This July 14, 2018 photo, workers at the FanDuel sports book at the Meadowlands Racetrack in East Rutherford N.J. prepare to take bets moments before opening. New Jersey gambling regulators are investigating whether FanDuel should be ordered to pay a New Jersey man $82,000 for a bet he made on a football game at what the company said were erroneously high odds. (AP Photo/Wayne Parry)
New Jersey gambling regulators are investigating whether FanDuel's sports book should pay out more than $82,000 to a man who was given exorbitant odds for the Denver Broncos to win Sunday against the Oakland Raiders.
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Anthony Prince of Newark made his bet and was handed a ticket at incredible 750-1 odds with about a minute left in the game, as the Broncos trailed by 2 points on their final drive. Denver kicked a field goal with 6 seconds left to win 20-19, capping a second half comeback that started with the Broncos down 12-0.
FanDuel says its system should have calculated his odds at 1-6, meaning a bettor would have to wager $600 in order to win $100.
Prince bet $110 on the Broncos but was stopped when he went to collect from FanDuel's betting window at the Meadowlands Racetrack in East Rutherford, New Jersey.
"They said, 'Oh, we can't honor this ticket,'" Prince told News12 New Jersey, which first reported the story. "I said, 'Why? This is fair and square.' They said the system had a glitch in it and they're not obligated to pay for glitches."
FanDuel said in a statement that its system malfunctioned and it is not obligated to pay out on an obvious error.
"A small number of bets were made at the erroneous price over an 18 second period. We honored all such bets on the Broncos to win the game at the accurate market price in accordance with our house rules and industry practice, which specifically address such obvious pricing errors," FanDuel said in its statement. "We have reached out to all impacted customers and apologized for the error."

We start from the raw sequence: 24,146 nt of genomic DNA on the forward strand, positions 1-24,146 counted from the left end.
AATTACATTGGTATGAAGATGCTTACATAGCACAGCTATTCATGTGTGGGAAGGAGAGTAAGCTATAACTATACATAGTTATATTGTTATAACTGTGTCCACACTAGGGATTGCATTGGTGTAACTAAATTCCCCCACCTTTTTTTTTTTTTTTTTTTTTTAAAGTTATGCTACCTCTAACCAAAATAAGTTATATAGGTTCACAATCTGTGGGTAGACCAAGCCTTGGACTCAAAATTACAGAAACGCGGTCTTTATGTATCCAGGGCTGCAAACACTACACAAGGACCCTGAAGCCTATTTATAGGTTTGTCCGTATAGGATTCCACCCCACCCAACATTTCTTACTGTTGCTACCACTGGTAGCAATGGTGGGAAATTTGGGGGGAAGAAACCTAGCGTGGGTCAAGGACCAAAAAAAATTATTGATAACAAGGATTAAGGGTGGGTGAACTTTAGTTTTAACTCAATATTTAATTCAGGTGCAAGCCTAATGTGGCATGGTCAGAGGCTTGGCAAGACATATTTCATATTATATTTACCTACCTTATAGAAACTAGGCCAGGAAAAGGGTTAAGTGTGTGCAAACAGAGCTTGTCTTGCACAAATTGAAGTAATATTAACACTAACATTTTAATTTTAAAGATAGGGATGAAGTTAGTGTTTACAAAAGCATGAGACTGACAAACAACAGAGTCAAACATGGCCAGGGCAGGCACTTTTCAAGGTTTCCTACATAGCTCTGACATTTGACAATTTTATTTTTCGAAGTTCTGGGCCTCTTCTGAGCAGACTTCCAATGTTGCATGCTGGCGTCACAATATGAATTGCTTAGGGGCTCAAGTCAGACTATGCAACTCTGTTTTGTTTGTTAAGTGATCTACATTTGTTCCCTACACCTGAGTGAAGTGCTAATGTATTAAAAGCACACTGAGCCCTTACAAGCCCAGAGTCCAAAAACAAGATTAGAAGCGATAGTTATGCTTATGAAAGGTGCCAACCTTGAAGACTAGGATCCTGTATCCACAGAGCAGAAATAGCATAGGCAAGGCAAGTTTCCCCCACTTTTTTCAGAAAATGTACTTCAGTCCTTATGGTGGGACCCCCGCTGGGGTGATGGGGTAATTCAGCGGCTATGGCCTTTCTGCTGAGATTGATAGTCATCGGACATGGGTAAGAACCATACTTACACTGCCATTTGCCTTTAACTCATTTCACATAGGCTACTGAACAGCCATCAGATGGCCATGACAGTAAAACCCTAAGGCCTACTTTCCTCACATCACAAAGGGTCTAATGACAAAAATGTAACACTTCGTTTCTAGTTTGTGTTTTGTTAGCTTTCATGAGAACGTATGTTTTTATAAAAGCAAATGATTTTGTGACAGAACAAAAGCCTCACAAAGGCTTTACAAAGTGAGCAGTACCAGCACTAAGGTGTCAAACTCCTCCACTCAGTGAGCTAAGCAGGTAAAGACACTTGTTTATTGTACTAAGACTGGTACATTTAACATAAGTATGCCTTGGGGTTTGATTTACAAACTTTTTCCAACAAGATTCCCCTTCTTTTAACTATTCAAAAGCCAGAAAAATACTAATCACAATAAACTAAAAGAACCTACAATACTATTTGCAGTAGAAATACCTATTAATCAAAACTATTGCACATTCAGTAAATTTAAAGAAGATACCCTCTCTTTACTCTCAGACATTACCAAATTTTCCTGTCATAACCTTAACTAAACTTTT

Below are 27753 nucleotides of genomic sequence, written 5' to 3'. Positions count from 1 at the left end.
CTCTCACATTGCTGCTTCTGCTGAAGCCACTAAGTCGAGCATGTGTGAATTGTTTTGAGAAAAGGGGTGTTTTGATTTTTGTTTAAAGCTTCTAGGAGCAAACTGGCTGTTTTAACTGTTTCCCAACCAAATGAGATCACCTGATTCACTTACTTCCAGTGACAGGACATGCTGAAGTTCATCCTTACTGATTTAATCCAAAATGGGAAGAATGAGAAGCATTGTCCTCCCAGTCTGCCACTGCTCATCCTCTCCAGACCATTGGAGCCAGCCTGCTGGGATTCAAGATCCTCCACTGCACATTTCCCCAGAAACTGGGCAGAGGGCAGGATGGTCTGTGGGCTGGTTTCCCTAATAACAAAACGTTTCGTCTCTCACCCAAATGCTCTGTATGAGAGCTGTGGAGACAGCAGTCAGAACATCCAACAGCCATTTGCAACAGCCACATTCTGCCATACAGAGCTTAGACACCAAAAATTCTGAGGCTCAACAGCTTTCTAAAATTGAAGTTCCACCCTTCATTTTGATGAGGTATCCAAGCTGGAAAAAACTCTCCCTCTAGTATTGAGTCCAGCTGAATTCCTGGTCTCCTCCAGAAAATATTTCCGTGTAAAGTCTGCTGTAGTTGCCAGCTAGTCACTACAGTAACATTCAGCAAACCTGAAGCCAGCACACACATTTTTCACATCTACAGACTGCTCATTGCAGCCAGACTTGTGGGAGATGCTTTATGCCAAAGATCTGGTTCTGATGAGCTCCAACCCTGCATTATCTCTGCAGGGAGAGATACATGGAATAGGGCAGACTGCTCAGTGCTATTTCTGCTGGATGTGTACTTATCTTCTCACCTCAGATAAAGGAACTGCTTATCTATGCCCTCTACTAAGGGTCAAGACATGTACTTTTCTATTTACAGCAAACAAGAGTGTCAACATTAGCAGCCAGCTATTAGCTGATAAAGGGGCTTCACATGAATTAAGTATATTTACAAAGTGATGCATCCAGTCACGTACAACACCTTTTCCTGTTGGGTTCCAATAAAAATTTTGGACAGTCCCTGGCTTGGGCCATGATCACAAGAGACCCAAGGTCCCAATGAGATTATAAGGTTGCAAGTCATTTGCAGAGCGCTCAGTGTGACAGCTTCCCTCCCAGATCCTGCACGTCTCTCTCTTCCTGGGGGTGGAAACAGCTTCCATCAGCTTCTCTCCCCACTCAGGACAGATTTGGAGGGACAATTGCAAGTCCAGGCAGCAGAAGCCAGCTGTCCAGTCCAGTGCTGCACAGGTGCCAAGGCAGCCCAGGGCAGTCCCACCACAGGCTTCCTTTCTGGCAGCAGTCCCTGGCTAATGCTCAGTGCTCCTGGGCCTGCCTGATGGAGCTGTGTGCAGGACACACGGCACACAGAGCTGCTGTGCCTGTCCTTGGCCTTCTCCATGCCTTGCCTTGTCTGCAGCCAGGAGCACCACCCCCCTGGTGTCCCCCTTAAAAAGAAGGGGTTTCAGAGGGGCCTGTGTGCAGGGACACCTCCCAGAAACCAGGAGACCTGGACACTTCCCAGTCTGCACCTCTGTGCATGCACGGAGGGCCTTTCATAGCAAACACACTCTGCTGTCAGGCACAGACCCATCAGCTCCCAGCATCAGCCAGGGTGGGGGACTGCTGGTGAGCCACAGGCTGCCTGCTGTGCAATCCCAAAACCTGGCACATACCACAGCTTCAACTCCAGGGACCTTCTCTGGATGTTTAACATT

How the matter is handled could have far-reaching effects on the budding sports betting industry in New Jersey at a time when new sports books are opening in some other states and lawmakers throughout the country consider whether to also jump in for the potential tax revenue. New Jersey challenged a federal ban and won a U.S. Supreme Court decision in May that cleared the way for gambling on games to expand beyond Nevada.
The idea that player money and winnings would be protected and regulated by the state has been a major selling point among sports betting supporters who contrasted legal gambling with shady offshore betting sites where players often have little recourse in disputes.
But gambling regulators also have policies in place to void obvious errors in sports bets.
David Rebuck, director of the New Jersey Division of Gaming Enforcement, said the agency is investigating whether there are grounds to compel FanDuel to pay Prince the stated payout of $82,000. He added the agency is looking "just as importantly @ how it occurred given internal controls exist to prevent such an error. Those findings might also result in the need for further action."
FanDuel's operation just a few miles from New York made $3 million in its first full month in August and quickly became the most popular sports book in New Jersey.
FanDuel declined to say how many bets were made at the incorrect odds.
Prince said FanDuel offered him $500 and some tickets to future New York Giants games, adding he should take the offer because they're not obligated to give him anything.
"I said, 'Wow, for real?'" Prince said. "You'd rather go to the corner bookies now; you're not getting paid here."
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